The Guardian recently published this piece about creativity and suffering. It is true that over the years we have associated madness and despair with creative output, somehow linking creativity as a condition comorbid to most mental disorders; there is a myth of the beautiful mind, of the unique insight that a person in mental distress has that enables creativity that those who have not suffered cannot possibly achieve.
We all know about the insanity that Van Gogh, Virginia Woolf and Sylvia Plath lived with, and we perhaps are guilty of believing their work is made more beautiful because of our knowledge of their suffering. However I tend to wonder if we overlook the integrity of such works in light of their illness, and how condescending this really is. I sometimes wonder what else we know of Sylvia Plath, other than the fact she was a depressive poet who killed herself. I wonder if she was much more than poster girl for introspective depression we paint her as, much more than the stiff-starched collar of misery we make her wear.
The question of there being a link between creativity and mental illness has been the subject of much debate for a long time now. So much so that mental illness has almost become fashionable amongst the creative elite to the point where mental illness is not subtly inferred, more audaciously proclaimed. It is now not unusual for writers to mention their prescriptions and diagnoses openly in poetry almost as if they are badges of honour. I am not arguing that mentally ill people should not be allowed to use their struggles in their art, far from it: creativity is cathartic and a lot of community mental health teams and psychiatric inpatient / outpatient services offer music and art therapy, and perhaps the obsessive thoughts that come with conditions such as mania, depression, anxiety disorders, psychotic disorders etc. lend themselves to the creative process, however the presence of these disorders should not be the foundations upon which people build their creative careers.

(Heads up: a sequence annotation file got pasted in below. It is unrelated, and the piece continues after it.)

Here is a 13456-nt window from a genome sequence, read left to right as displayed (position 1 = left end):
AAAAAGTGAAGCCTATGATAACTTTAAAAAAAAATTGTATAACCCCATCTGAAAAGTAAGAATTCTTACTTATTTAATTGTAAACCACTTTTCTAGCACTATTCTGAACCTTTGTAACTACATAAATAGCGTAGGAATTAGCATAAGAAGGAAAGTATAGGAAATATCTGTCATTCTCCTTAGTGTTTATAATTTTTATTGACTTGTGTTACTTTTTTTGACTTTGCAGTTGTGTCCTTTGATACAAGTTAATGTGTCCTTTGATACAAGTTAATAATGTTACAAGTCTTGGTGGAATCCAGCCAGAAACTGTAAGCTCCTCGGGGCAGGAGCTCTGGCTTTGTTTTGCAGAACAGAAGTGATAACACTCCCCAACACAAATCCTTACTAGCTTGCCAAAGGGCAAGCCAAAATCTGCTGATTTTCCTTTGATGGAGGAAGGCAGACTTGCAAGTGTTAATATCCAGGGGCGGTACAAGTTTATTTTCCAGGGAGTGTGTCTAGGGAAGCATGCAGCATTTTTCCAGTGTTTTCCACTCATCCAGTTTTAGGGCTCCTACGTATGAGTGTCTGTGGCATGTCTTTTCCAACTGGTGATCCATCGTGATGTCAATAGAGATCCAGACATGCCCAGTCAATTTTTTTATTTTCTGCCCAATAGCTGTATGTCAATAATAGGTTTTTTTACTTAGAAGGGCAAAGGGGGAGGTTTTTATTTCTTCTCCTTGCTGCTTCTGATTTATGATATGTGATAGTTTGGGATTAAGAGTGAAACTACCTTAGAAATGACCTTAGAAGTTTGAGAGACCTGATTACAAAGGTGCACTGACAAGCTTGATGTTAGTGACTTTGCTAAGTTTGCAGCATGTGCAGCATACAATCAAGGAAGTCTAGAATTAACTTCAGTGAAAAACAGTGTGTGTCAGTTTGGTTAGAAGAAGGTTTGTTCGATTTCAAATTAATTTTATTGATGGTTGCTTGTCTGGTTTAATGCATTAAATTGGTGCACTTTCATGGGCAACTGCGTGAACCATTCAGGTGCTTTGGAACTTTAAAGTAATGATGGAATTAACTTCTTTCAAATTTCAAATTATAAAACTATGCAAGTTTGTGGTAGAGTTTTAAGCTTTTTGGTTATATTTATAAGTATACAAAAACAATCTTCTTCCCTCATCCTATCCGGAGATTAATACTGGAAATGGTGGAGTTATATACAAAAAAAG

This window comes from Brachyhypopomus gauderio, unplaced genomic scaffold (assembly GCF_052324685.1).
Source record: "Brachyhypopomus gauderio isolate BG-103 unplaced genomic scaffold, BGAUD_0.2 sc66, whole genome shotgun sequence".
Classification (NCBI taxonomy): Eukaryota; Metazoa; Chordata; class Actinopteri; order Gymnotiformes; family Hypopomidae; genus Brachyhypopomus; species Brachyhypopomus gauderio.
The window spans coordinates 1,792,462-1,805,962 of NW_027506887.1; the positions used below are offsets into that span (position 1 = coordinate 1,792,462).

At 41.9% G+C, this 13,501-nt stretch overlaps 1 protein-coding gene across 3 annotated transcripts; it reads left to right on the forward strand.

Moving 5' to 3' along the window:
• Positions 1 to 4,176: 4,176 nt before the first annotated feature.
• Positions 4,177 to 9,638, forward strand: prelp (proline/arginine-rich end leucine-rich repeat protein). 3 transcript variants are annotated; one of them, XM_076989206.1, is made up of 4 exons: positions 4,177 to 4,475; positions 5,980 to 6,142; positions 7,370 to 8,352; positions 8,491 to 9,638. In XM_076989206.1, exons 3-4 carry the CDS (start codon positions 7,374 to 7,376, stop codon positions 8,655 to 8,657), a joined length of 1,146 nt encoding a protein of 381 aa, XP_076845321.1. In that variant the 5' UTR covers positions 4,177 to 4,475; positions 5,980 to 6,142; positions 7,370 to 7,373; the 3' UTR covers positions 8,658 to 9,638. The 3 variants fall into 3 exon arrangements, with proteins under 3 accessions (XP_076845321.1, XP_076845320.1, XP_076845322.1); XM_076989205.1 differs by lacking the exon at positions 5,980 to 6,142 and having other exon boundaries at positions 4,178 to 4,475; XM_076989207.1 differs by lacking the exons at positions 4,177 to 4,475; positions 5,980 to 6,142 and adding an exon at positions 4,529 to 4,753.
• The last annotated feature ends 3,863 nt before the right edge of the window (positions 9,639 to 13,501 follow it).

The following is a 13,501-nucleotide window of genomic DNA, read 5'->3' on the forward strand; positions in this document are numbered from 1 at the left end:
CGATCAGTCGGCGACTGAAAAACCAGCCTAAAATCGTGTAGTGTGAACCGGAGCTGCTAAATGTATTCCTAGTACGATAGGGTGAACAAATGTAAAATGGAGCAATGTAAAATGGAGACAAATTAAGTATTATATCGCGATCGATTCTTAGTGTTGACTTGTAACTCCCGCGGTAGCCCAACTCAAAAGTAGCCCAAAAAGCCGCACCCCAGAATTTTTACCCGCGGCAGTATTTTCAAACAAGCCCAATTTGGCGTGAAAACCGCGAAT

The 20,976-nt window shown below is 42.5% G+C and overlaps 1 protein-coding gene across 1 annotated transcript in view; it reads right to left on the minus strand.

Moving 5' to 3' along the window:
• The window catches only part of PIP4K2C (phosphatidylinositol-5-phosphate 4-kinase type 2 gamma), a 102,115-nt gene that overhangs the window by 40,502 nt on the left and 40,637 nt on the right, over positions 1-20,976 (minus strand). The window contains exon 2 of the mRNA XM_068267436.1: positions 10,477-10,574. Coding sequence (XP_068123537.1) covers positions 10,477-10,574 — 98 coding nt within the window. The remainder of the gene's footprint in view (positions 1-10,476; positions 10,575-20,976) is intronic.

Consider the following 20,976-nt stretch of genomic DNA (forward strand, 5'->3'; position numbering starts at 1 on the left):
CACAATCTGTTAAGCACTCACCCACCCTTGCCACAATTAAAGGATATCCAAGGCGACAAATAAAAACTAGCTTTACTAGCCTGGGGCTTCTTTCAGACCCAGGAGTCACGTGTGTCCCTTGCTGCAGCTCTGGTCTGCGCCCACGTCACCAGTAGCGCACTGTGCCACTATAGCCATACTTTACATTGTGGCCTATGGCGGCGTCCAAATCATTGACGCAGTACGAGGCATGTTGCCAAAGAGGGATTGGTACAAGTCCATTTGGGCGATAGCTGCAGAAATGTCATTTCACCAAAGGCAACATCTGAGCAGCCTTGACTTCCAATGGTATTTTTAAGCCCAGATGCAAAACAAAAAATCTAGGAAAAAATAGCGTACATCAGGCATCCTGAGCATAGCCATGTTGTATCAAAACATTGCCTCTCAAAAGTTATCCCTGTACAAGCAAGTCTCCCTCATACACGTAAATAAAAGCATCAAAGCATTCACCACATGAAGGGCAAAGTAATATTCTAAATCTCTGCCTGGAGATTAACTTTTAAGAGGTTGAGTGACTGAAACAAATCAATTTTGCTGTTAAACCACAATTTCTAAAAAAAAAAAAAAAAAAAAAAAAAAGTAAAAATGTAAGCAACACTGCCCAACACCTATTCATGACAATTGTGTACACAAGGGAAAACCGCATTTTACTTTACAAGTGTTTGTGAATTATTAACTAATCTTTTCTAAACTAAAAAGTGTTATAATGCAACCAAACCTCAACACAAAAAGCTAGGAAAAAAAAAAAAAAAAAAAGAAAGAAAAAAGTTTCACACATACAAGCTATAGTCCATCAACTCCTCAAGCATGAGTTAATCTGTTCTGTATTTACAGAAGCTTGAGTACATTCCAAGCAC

I feel there is a pressure on the "sane" amongst us to dwell upon problems that don't exist in order to be taken seriously as a "struggling artist". There is nothing glamorous about mental illness, there is nothing to be glorified. Certainly, being mentally ill is not something any artist should aspire to, and it breeds a culture of Wikipedia psychiatry and offensive self-diagnoses on the part of the otherwise mentally healthy creative community. However this is not a new thing.
Salvador Dali's Paranoiac-critical_method was a famous technique employed by surrealists in which the artist induces a state of paranoia within himself in order to create something tinged with the delirium and distress of delusion, to make something truly creative, truly unique. More recently famously bipolar Daniel Johnston admitted in the 2005 documentary about his life and work, that sometimes he would sometimes skip a few days of his antipsychotic medication because it made him more creative and energetic, this way he could produce a huge output of work and perform with the blistering heat of bipolar mania. After all, any bipolar person will tell you that the beginnings of a manic episode (before the hallucinations and delusions kick in) are fantastic for creative output, so much so that the person living with mania often will not seek help, because they cannot see a problem in how they are functioning when their creativity suddenly rockets into brilliance.
However, one should not build a writing career off the back of a diagnosis of severe and enduring mental illness, or assume that a diagnosis will somehow bolster their chances of being known on the scene as another suffering poet. For the mentally ill, creativity can often be an escape, or an outlet used for exorcising mental abnormality. For the creative, mental illness is not - and should not be - a pre-requisite.
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